let the three-variable function $f$ be differentiable and satisfy $f(t\vec{x})=t^pf(\vec{x})$ for all $,\vec{x} \in \Bbb{R^3}, t \in \Bbb{R}$ and where $p$ is a constant. How would you prove that $\vec{x} \cdot \nabla f(\vec{x}) = pf(\vec{x})$

I am very confused for this question and have no idea on how to use the information given to reach a conclusion.

  • 1
    $\begingroup$ Take derivative with respect to t and then put t=1 i.e. define g(t)=f(tx) and compute g'(1). $\endgroup$
    – Sumanta
    Sep 22, 2018 at 18:27

2 Answers 2


Note that $f(tx,ty,tz)=t^pf(x,y,z)$ for all $(x,y,z)\in\mathbb{R^3}$,$t\in\mathbb{R}$. So take a specific point $(x,y,z)\in\mathbb{R^3}$ and let's define $g:\mathbb{R}\to\mathbb{R}$ by $g(t)=f(tx,ty,tz)-t^pf(x,y,z)$. Then $g$ is identically zero, so its derivative is identically zero as well. So let's find the derivative.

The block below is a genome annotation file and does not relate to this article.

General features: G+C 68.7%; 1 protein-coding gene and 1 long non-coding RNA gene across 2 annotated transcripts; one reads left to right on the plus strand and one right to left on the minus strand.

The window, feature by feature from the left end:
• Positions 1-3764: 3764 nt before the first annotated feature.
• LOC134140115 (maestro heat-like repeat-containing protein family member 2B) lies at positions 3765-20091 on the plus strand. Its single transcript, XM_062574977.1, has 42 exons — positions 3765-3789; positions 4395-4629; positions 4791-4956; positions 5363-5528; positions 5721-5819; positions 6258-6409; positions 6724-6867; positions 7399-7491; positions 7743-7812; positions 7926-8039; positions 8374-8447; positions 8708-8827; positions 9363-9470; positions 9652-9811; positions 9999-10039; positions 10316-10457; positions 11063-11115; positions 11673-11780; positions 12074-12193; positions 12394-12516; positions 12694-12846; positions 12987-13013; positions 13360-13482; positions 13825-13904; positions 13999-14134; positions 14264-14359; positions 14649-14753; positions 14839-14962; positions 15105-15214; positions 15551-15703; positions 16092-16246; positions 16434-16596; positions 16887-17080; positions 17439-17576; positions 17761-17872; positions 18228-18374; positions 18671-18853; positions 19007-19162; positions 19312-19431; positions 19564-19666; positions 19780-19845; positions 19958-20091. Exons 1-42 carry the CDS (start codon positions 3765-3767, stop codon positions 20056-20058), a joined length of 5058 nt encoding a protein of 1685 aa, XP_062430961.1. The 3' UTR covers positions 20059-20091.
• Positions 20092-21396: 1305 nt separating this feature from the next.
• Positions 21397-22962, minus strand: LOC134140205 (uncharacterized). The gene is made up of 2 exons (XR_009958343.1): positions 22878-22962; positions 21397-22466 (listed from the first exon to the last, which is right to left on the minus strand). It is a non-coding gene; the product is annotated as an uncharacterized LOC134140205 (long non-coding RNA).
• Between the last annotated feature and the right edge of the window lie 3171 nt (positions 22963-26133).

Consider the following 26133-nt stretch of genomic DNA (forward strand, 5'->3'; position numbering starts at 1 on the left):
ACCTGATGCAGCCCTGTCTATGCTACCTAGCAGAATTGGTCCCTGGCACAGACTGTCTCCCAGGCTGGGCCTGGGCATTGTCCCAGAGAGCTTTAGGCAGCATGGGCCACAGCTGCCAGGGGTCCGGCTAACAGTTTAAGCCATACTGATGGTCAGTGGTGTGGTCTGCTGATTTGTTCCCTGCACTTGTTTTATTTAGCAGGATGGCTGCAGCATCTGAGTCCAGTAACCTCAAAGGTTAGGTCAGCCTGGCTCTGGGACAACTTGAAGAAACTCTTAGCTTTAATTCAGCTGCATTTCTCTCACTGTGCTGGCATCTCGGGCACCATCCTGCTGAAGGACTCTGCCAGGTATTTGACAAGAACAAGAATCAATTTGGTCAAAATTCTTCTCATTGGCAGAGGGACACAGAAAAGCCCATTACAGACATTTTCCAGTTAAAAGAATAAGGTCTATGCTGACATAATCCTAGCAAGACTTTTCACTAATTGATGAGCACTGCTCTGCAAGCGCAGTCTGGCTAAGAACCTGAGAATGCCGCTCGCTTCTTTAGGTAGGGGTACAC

$0=g'(t)=f_x(tx,ty,tz)\times x+f_y(tx,ty,tz)\times y+f_z(tx,ty,tz)\times z-pt^{p-1}f(x,y,z)$

Now put $t=1$ and you will get the result you need.


Definition. We say that $f: \mathbb{R}^{n}\to \mathbb{R}$ is $p$-homgeneous if $f(tx) = t^{p}f(x)$ for all $t >0$.


Theorem. If a function $f$ is $p$-homogeneous and differentiable, then $\langle x:\nabla f(x) \rangle = pf(x)$

Proof. Fixed $x \in \mathbb{R}^{n}$, consider the function $\varphi: (0,+\infty) \to \mathbb{R}$ defined by $\varphi(s) = s^{p}f(x) = f(sx)$. Use the Chain Rule and take $s = 1$.

Can you finish the proof?

Moreover, the converse is true.


You must log in to answer this question.

Not the answer you're looking for? Browse other questions tagged .